With over $1.53 trillion in outstanding debt, student loans are the leading source of debt in America. With 67 percent of jobs currently requiring a bachelor’s degree or higher in America college has become an integral part of starting a career, but with the average 2018 graduate expected to walk off the podium with a staggering $40,000 in debt, it comes at a high price.
With an average repayment term spanning 21 years for a bachelor’s degree holder, many are concerned about the long term effects of living with large debt. Living in debt for a span of 20 years has a major impact on the lives of graduates as they delay major life events in order to pay off their debts. Student loan forgiveness programs are becoming more readily available in the United States, but these programs apply to those whom have made steady payments over a 20-year term.
As the percent of homeowners under the age of 35 continues to drop and the average retirement age rises, the effects of America’s debt problem are starting to show. To determine the state of college financing, we surveyed Americans, asking them what part of college financing is the most reliable, if taking on debt to attend a higher ranked college is worth it and if the student loan forgiveness term should be changed. Our poll of over 3,000 Americans found the following:
- Americans no longer consider student loans the most reliable form of college financing.
- 68 percent of Americans think the student loan forgiveness term should be lowered.
- Only 1 in 10 Americans think it’s worth attending a prestigious school over an affordable one.
Americans value cost over rankings when choosing a school
When asked if it is better to attend a highly ranked school on a loan or a college you can afford, 84 percent of Americans say it is better to attend a college you can afford.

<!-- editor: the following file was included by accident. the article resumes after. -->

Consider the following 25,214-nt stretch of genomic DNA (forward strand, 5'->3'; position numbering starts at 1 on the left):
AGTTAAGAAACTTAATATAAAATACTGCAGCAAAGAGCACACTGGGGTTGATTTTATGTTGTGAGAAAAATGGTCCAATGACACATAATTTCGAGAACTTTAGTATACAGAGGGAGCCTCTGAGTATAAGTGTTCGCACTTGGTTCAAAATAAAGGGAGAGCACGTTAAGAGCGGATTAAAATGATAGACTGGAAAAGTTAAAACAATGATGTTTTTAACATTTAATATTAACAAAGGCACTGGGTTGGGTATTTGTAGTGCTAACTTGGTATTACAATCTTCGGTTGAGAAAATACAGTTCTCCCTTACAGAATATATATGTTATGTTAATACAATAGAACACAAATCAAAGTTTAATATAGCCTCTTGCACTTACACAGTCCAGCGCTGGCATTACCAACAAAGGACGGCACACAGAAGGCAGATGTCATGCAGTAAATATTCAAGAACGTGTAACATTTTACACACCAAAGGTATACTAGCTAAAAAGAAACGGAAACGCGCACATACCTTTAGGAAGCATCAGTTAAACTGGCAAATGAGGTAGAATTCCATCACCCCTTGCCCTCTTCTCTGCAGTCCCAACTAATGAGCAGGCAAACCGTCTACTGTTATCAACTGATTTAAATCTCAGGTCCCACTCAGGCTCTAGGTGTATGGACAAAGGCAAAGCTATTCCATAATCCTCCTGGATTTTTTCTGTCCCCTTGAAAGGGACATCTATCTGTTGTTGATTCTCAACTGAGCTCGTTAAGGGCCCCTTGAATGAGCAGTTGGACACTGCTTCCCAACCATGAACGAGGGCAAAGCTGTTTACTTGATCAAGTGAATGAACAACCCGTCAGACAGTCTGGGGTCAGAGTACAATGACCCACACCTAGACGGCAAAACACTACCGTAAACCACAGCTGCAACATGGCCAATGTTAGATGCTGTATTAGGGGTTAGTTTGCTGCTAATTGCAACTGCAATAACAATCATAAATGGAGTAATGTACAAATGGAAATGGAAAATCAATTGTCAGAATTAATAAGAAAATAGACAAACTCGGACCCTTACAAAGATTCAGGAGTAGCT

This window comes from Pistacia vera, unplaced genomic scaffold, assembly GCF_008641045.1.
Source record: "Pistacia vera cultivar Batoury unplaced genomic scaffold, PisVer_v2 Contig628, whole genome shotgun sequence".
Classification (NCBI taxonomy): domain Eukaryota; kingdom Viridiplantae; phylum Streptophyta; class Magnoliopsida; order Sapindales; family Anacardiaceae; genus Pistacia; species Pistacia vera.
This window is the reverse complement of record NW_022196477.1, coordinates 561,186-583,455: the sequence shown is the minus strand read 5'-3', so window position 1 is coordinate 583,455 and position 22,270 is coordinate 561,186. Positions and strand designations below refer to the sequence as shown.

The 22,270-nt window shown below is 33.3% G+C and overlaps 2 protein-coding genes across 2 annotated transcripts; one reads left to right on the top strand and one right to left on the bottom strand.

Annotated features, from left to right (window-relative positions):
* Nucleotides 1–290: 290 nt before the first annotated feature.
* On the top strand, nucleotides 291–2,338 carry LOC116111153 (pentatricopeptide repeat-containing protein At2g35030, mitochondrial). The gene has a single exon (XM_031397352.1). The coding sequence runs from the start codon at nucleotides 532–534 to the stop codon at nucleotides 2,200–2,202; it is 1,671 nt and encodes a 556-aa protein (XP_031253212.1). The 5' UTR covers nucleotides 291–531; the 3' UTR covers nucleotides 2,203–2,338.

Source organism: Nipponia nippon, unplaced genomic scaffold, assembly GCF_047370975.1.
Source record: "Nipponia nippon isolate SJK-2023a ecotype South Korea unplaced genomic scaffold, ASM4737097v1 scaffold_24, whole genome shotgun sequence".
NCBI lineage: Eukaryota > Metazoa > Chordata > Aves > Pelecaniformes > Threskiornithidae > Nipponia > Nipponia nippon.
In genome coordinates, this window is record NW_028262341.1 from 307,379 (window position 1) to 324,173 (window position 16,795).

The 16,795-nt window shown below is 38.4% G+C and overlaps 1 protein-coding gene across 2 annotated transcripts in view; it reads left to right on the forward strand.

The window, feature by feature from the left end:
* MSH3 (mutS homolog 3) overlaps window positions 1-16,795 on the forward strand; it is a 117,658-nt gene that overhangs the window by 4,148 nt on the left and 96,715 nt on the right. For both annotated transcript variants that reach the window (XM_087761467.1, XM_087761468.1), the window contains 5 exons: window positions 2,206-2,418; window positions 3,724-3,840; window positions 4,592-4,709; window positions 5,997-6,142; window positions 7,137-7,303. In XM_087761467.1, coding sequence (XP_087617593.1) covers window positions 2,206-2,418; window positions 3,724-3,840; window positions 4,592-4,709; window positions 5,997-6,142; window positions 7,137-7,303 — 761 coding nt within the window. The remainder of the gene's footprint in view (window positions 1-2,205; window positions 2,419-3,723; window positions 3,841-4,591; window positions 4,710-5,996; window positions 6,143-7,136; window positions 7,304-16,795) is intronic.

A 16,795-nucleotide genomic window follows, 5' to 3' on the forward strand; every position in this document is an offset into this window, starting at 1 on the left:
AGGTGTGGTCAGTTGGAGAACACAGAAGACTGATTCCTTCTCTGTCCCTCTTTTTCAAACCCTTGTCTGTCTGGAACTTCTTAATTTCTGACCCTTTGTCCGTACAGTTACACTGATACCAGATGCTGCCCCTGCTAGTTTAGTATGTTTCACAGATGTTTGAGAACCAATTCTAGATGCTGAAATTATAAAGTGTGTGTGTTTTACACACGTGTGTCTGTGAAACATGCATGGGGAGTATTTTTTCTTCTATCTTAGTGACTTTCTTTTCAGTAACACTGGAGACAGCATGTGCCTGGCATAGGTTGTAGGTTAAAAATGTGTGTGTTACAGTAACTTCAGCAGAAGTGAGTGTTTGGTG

Of the 16 percent of Americans who think it is better to attend a highly ranked school on a loan, 58 percent are men and 42 percent are women. 25 percent of men aged 45–54 responded that attending a highly ranked school on a loan is better, making them the most vocal demographic when it came to college rank.
Respondents located in the Northeast United States are also above the national average when it came to recognizing school rank. 26 percent of Northeasterners believe it is better to attend a highly ranked school on a loan than attending a school you can afford.
Americans consider scholarships the most reliable form of college financing
Student loans have often been the most reliable form of college financing as they are easy to secure for any American. With the changing economic climate of student loan debt, we wanted to determine if Americans still found student loans reliable. Only 18 percent of Americans responded that the most reliable aspect of college financing are student loans—making it the least reliable source among Americans.
The most reliable source of college financing for Americans, accounting for 26 percent of respondents, is scholarships. Scholarships are typically highly selective and are time-intensive to apply for, so it is surprising to see so many Americans find them reliable. In fact, as a source for overall college funding scholarships tend to, on average, only cover 20 percent of total education costs.